Missing data pose challenges to real-life data analysis. Simple ad-hoc fixes, like deletion or mean imputation, only work under highly restrictive conditions, which are often not met in practice. Multiple imputation replaces each missing value by multiple plausible values. The variability between these replacements reflects our ignorance of the true (but missing) value. Each of the completed data set is then analyzed by standard methods, and the results are pooled to obtain unbiased estimates with correct confidence intervals. Multiple imputation is a general approach that also inspires novel solutions to old problems by reformulating the task at hand as a missing-data problem.
This is the second edition of a popular book on multiple imputation, focused on explaining the application of methods through detailed worked examples using the MICE package as developed by the author. This new edition incorporates the recent developments in this fast-moving field.
This class-tested book avoids mathematical and technical details as much as possible: formulas are accompanied by verbal statements that explain the formula in accessible terms. The book sharpens the reader’s intuition on how to think about missing data, and provides all the tools needed to execute a well-grounded quantitative analysis in the presence of missing data.
Table of Contents
Univariate missing data
Multivariate missing data
Analysis of imputed data
Imputation in practice
Multilevel multiple imputation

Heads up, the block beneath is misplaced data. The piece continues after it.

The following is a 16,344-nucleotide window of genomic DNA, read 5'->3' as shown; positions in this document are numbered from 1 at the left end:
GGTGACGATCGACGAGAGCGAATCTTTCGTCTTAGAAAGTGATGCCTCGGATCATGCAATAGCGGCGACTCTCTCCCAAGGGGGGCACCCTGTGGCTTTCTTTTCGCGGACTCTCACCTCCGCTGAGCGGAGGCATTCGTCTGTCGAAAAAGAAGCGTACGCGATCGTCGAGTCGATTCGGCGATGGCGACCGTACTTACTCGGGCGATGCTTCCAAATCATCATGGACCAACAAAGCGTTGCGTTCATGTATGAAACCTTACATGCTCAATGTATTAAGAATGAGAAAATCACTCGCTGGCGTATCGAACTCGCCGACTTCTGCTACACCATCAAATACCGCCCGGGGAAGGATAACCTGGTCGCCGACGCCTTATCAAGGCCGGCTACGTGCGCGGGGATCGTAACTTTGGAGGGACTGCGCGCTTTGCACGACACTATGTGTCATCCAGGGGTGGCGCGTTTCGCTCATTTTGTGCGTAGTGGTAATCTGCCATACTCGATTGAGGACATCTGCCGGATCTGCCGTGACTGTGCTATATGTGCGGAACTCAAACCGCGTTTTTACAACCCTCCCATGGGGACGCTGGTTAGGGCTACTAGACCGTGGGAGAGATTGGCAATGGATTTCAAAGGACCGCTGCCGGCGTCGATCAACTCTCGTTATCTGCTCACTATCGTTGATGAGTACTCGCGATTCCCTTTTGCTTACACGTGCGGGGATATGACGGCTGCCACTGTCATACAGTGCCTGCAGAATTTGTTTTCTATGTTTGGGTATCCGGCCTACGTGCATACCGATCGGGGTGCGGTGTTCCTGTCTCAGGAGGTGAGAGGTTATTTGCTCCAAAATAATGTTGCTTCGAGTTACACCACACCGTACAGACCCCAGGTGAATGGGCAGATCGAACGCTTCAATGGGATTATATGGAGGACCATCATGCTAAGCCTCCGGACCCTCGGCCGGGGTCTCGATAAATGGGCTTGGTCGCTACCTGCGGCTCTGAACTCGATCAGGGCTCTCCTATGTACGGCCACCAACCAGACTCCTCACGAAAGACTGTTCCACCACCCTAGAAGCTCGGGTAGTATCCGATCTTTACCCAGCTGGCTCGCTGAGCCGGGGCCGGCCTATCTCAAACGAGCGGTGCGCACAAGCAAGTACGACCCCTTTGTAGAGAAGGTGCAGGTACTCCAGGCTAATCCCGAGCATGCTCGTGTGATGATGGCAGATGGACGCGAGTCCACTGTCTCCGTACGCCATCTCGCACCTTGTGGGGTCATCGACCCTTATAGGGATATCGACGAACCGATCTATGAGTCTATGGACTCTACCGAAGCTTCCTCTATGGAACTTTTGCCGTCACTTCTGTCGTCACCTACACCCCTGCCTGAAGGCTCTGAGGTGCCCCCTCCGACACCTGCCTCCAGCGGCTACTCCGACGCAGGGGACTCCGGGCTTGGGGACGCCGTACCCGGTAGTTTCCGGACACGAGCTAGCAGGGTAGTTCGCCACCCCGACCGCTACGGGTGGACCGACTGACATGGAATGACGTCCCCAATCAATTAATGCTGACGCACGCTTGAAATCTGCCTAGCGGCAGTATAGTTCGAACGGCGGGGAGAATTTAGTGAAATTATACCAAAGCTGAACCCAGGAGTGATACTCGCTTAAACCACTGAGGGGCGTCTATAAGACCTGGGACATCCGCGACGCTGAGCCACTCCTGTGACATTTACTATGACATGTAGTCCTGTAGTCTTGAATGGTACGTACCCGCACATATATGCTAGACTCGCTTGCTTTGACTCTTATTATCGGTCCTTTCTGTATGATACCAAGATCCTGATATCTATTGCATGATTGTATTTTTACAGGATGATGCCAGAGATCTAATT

Individual Causal Effects
Stef van Buuren is a statistical consultant at the Netherlands Organisation for Applied Scientific Research TNO in Leiden with a broad knowledge of quantitative issues in public health. Since 2015, Van Buuren holds is the world's first Professor of Missing Data at the department of Methodology & Statistics, FSS, University of Utrecht. He is the originator of various new statistical tools.
Praise for the first edition:
"As an applied biostatistician, the introductory chapter spoke directly to me. It began motivating the issues in multiple imputation from the perspective of applied data problems and problematic approaches to them…Foundational examples start with simple scenarios that are gradually and clearly expanded upon. At each step, R code is shown and illustrations visually show the effects of different approaches. For every major concept there is a half-page "Algorithm Box", a short summary in pseudo-code of the algorithm being discussed. These, in conjunction with the explanatory text, made things extremely clear and easy to grasp… Overall, this book does an excellent job of bringing one from no knowledge of multiple imputation to a working knowledge of multiple imputation."
—ISCB News, July 2016
"The opening chapters of this book will be useful to the newcomer to missing data, including the nonstatistician. Many of the recommendations in the ‘Do’s and don’ts’ section will be useful to the researcher who encounters missing data and wishes to deal with it responsibly. Finally, the code examples provide a reassuring companion to the user of the mice software package."